Tuesday, December 16, 2008

Rhapsody killer?

Last year we wrote an article about RealPlayer Rhapsody, a service from Real Networks that introduced a subscription model to music downloads to compete with the pay-per-track system available from Apple's iTunes. While we fully understood that Apple's iTunes and their iPod music players possessed a "cool factor" not likely to be taken down by Rhapsody, the point of the article was to demonstrate the cost effectiveness for consumers of a subscription model compared to paying for each track. While we did not come right out and say it, we concluded that it would be unlikely that Rhapsody would be able to take a large piece of market share from Apple- not because a subscription model does not make for a good business model, but instead because Real Networks was not as big a player as Apple.

Now a new player has entered the market with a subscription model, and they are playing to win. That player is everybody's favorite whipping boy, Microsoft. Bill Gates and company are not new to the music market. They launched their "Zune" music player as a competitor to Apple's iPod in 2006, and quickly found that Apple was not going to be easy to overtake. The Zune was just one in a long line of handheld music and video players being offered by dozens of companies. Key to Apple's success was the popularity of iTunes, the service which provided content to iPod users (iTunes of course provides content to computers as well). The Zune never amounted to much because it lacked this type of service- until now...well until this past September anyhow.

In September Microsoft launched Zune 3.0, and this fall has been dedicated to marketing the project. While we don't want this to read like an advertisement for the service, we do need to explain what the service does in order to detail how it plans to compete with iTunes. Much like the aforementioned Rhapsody service, you pay $14.99 a month and you can listen to unlimited songs in the Zune library on your PC or a compatible MP3 player. The songs are not DRM free and cannot be copied to CDs. There is one big difference between Zune and Rhapsody though, and that is that included in the $14.99 monthly fee are ten free DRM-free MP3 downloads, which would cost $9.90 over at iTunes. So if you would normally buy at least ten songs a month on iTunes, with Zune you will be paying just five bucks more each month for the added bonus of being able to listen to any song you want on your computer or MP3 player at any time.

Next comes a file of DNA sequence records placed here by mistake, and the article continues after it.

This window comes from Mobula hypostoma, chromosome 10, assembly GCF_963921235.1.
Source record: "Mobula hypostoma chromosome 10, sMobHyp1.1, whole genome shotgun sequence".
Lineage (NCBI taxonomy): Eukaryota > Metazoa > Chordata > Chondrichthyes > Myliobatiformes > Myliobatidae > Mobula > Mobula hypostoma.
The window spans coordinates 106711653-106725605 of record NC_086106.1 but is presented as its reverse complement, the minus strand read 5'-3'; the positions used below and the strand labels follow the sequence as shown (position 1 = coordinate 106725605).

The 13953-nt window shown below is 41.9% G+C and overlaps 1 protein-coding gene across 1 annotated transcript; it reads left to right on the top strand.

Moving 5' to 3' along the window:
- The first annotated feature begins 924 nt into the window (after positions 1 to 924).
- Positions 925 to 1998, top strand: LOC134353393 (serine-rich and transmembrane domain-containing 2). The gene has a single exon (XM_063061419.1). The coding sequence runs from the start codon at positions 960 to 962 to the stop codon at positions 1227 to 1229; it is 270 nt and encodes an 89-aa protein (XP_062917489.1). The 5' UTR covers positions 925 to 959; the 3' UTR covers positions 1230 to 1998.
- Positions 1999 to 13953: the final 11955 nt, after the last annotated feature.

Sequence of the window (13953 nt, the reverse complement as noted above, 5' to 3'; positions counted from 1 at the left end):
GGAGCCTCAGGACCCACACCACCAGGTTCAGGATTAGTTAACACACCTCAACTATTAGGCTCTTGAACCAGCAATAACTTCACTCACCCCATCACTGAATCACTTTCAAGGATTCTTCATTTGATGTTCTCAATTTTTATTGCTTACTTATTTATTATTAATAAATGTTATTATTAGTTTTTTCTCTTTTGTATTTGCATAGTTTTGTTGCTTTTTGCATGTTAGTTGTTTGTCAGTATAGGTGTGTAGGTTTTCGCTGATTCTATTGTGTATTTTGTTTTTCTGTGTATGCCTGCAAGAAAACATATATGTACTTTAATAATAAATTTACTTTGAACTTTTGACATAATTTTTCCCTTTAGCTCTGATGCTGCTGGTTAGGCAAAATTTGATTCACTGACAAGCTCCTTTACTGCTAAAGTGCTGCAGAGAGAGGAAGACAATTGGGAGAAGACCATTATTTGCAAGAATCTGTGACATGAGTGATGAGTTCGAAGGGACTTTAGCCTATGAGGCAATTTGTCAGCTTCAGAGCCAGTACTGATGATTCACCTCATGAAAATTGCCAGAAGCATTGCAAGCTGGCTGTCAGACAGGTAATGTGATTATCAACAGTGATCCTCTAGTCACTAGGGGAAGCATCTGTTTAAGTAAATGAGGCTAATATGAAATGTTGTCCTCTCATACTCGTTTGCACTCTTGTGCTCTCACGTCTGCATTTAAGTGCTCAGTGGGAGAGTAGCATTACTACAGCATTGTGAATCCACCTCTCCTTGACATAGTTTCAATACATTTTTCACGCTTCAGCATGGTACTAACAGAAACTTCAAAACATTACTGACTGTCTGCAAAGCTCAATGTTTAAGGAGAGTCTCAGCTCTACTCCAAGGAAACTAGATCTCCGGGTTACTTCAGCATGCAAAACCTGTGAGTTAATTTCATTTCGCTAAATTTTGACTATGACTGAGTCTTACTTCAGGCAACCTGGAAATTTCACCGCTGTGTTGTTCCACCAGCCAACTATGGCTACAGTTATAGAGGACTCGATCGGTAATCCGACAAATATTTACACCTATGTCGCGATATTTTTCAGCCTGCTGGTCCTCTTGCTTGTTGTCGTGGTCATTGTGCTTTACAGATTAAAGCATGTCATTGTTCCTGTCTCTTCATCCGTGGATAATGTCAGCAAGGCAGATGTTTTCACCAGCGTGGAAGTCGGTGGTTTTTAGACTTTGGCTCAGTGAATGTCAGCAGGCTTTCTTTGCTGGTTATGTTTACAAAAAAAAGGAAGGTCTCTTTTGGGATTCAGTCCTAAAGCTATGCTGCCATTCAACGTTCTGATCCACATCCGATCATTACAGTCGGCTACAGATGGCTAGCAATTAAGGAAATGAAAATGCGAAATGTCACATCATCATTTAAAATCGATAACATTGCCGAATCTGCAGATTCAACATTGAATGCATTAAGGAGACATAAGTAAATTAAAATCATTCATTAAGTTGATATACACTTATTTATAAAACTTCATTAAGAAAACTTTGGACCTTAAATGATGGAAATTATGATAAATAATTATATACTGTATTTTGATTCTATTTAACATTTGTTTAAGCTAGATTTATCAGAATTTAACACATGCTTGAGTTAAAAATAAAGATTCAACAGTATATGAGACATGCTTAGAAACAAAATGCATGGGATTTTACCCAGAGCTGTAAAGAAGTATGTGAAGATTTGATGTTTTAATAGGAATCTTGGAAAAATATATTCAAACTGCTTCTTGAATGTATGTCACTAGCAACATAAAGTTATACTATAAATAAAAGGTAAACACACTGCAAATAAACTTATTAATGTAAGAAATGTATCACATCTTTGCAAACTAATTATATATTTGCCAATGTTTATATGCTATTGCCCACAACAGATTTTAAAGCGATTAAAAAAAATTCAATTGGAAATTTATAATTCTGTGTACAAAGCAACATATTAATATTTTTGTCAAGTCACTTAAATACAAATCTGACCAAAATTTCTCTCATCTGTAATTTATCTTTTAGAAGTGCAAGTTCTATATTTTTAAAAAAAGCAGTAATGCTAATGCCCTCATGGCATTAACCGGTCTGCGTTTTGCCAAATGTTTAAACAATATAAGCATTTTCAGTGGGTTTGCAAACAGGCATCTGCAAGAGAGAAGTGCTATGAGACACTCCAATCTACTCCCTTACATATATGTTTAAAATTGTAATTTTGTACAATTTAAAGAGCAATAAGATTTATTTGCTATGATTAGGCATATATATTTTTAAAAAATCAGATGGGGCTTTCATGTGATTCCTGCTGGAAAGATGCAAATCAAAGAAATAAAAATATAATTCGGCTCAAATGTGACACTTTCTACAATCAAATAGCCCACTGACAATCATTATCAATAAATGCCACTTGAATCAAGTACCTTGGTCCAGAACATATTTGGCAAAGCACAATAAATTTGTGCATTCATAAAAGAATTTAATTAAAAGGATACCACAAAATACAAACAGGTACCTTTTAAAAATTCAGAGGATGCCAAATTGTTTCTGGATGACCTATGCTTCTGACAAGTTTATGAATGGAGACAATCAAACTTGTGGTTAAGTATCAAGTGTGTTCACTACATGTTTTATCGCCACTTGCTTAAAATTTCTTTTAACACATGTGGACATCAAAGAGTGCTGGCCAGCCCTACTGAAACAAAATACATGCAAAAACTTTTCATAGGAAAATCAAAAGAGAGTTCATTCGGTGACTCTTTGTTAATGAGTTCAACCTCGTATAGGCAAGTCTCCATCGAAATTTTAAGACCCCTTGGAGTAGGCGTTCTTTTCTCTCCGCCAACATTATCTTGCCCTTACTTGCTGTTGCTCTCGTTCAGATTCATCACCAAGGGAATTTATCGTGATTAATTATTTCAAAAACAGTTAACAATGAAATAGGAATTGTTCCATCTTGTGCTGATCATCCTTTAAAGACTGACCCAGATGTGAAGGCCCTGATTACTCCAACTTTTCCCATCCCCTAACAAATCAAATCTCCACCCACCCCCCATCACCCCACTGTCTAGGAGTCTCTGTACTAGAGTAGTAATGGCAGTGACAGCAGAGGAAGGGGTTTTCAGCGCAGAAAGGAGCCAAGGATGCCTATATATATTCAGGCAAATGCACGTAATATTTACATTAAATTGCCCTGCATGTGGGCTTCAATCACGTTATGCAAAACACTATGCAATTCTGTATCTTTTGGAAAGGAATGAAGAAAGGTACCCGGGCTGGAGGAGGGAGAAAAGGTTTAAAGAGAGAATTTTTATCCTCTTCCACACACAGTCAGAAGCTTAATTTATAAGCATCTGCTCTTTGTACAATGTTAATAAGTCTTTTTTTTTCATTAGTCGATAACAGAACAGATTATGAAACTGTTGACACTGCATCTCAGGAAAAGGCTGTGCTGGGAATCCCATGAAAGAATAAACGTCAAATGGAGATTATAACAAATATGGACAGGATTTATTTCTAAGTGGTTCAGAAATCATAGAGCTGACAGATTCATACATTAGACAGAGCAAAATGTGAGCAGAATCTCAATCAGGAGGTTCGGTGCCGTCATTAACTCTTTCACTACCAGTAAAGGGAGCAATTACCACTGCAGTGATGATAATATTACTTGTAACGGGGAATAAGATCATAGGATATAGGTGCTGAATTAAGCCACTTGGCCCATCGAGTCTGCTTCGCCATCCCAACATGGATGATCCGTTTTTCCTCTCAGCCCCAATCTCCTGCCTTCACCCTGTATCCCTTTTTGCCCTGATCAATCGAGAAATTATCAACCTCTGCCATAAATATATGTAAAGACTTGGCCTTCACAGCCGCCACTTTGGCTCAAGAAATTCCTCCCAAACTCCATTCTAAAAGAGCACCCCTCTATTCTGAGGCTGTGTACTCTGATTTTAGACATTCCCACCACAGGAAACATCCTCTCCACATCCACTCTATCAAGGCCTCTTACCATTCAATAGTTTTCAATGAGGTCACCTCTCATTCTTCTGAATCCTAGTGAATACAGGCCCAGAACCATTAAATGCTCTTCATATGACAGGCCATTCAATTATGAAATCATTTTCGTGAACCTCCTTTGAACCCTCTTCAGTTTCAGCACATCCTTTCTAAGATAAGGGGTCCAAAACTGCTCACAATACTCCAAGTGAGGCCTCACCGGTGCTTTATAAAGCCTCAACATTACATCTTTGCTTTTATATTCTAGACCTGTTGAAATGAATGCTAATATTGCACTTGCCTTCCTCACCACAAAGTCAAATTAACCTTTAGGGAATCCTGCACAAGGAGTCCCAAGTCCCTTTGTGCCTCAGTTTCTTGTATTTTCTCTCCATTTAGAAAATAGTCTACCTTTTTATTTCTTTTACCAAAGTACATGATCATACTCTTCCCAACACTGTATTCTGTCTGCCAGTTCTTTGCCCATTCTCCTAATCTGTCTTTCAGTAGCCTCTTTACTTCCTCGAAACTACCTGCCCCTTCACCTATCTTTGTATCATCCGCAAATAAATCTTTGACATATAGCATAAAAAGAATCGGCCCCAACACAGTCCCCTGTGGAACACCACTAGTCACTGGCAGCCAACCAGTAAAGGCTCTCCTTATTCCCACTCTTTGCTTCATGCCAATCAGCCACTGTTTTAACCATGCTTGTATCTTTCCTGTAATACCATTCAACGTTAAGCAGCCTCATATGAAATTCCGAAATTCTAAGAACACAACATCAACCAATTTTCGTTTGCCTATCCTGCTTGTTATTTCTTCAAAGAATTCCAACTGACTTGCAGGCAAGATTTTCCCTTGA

What's missing from this service though is the same thing missing from Rhapsody, and that is the "cool" factor that Apple brings to every product it creates. Critics have dropped bombs all over Apple TV, a weak attempt from Apple to enter the home entertainment market, but several bloggers have noted that there are enough Apple fanboys out there to keep the product afloat. Apple's iTunes service is a far superior product compared to Apple TV and already has a strong foothold in the music download market. To unseat it, Microsoft will need to do more than just bring added value to the industry. Perhaps they should change the name from Zune to Mojave? Oh, that's right...

It will certainly be tough for Microsoft's Zune to knock iTunes off of its pedestal. But Zune will more than likely keep them sweating over at Real Networks as Rhapsody suddenly looks like a dated concept. In addition, Microsoft has staying power and multiple channels through which they can promote Zune. It will be an interesting battle ahead, but witnessing the last ten years, we wouldn't bet against Steve Jobs right now.

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